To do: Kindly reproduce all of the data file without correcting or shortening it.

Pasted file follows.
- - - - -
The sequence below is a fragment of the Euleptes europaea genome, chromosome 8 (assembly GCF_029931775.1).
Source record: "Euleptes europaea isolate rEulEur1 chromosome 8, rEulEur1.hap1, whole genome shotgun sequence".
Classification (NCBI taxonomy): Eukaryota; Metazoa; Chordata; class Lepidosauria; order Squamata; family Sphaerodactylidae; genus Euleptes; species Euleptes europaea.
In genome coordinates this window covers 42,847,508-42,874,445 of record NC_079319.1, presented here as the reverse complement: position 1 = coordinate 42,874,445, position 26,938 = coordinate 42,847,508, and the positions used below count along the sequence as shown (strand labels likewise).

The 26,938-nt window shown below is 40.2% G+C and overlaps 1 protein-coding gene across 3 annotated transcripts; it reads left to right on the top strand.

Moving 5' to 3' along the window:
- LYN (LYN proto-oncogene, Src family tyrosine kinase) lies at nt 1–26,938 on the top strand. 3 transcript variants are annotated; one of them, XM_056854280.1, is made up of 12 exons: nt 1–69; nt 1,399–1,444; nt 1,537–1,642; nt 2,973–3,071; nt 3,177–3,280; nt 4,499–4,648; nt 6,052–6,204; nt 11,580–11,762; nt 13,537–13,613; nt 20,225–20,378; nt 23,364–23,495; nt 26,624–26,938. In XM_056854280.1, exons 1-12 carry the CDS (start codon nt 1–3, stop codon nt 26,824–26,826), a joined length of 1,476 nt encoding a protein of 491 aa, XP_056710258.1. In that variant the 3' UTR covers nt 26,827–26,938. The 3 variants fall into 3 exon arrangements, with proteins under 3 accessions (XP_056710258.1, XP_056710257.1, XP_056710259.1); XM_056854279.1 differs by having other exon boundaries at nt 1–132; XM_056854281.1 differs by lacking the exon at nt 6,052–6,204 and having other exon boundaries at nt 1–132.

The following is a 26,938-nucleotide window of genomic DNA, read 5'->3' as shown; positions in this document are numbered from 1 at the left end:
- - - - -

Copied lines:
The sequence below is a fragment of the Euleptes europaea genome, chromosome 8 (assembly GCF_029931775.1).
Source record: "Euleptes europaea isolate rEulEur1 chromosome 8, rEulEur1.hap1, whole genome shotgun sequence".
Classification (NCBI taxonomy): Eukaryota; Metazoa; Chordata; class Lepidosauria; order Squamata; family Sphaerodactylidae; genus Euleptes; species Euleptes europaea.
In genome coordinates this window covers 42,847,508-42,874,445 of record NC_079319.1, presented here as the reverse complement: position 1 = coordinate 42,874,445, position 26,938 = coordinate 42,847,508, and the positions used below count along the sequence as shown (strand labels likewise).

The 26,938-nt window shown below is 40.2% G+C and overlaps 1 protein-coding gene across 3 annotated transcripts; it reads left to right on the top strand.

Moving 5' to 3' along the window:
- LYN (LYN proto-oncogene, Src family tyrosine kinase) lies at nt 1–26,938 on the top strand. 3 transcript variants are annotated; one of them, XM_056854280.1, is made up of 12 exons: nt 1–69; nt 1,399–1,444; nt 1,537–1,642; nt 2,973–3,071; nt 3,177–3,280; nt 4,499–4,648; nt 6,052–6,204; nt 11,580–11,762; nt 13,537–13,613; nt 20,225–20,378; nt 23,364–23,495; nt 26,624–26,938. In XM_056854280.1, exons 1-12 carry the CDS (start codon nt 1–3, stop codon nt 26,824–26,826), a joined length of 1,476 nt encoding a protein of 491 aa, XP_056710258.1. In that variant the 3' UTR covers nt 26,827–26,938. The 3 variants fall into 3 exon arrangements, with proteins under 3 accessions (XP_056710258.1, XP_056710257.1, XP_056710259.1); XM_056854279.1 differs by having other exon boundaries at nt 1–132; XM_056854281.1 differs by lacking the exon at nt 6,052–6,204 and having other exon boundaries at nt 1–132.

The following is a 26,938-nucleotide window of genomic DNA, read 5'->3' as shown; positions in this document are numbered from 1 at the left end: